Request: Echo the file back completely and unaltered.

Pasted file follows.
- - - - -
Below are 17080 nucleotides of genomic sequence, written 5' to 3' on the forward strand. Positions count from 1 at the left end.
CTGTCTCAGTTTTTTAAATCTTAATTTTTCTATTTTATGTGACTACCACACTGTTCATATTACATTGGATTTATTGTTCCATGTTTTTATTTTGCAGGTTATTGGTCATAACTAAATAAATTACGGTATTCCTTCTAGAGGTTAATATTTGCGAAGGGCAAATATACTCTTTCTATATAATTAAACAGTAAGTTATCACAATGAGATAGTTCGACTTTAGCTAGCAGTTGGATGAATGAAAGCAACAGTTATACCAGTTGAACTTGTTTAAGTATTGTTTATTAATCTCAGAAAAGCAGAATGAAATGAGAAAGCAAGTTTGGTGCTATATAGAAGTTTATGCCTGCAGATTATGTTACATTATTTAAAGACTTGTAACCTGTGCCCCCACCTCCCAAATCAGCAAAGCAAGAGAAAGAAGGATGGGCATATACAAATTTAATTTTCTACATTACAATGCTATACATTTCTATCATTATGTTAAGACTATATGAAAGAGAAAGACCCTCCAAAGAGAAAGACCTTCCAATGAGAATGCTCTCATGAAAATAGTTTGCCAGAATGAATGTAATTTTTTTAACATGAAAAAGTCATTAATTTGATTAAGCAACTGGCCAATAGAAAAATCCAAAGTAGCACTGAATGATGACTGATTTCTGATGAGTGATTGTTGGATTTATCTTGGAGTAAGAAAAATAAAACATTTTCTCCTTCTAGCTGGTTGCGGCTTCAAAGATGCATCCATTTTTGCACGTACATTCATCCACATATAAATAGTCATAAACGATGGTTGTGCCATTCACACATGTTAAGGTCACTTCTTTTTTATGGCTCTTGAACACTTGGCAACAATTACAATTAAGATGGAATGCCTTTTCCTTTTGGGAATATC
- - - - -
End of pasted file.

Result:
Below are 17080 nucleotides of genomic sequence, written 5' to 3' on the forward strand. Positions count from 1 at the left end.
CTGTCTCAGTTTTTTAAATCTTAATTTTTCTATTTTATGTGACTACCACACTGTTCATATTACATTGGATTTATTGTTCCATGTTTTTATTTTGCAGGTTATTGGTCATAACTAAATAAATTACGGTATTCCTTCTAGAGGTTAATATTTGCGAAGGGCAAATATACTCTTTCTATATAATTAAACAGTAAGTTATCACAATGAGATAGTTCGACTTTAGCTAGCAGTTGGATGAATGAAAGCAACAGTTATACCAGTTGAACTTGTTTAAGTATTGTTTATTAATCTCAGAAAAGCAGAATGAAATGAGAAAGCAAGTTTGGTGCTATATAGAAGTTTATGCCTGCAGATTATGTTACATTATTTAAAGACTTGTAACCTGTGCCCCCACCTCCCAAATCAGCAAAGCAAGAGAAAGAAGGATGGGCATATACAAATTTAATTTTCTACATTACAATGCTATACATTTCTATCATTATGTTAAGACTATATGAAAGAGAAAGACCCTCCAAAGAGAAAGACCTTCCAATGAGAATGCTCTCATGAAAATAGTTTGCCAGAATGAATGTAATTTTTTTAACATGAAAAAGTCATTAATTTGATTAAGCAACTGGCCAATAGAAAAATCCAAAGTAGCACTGAATGATGACTGATTTCTGATGAGTGATTGTTGGATTTATCTTGGAGTAAGAAAAATAAAACATTTTCTCCTTCTAGCTGGTTGCGGCTTCAAAGATGCATCCATTTTTGCACGTACATTCATCCACATATAAATAGTCATAAACGATGGTTGTGCCATTCACACATGTTAAGGTCACTTCTTTTTTATGGCTCTTGAACACTTGGCAACAATTACAATTAAGATGGAATGCCTTTTCCTTTTGGGAATATC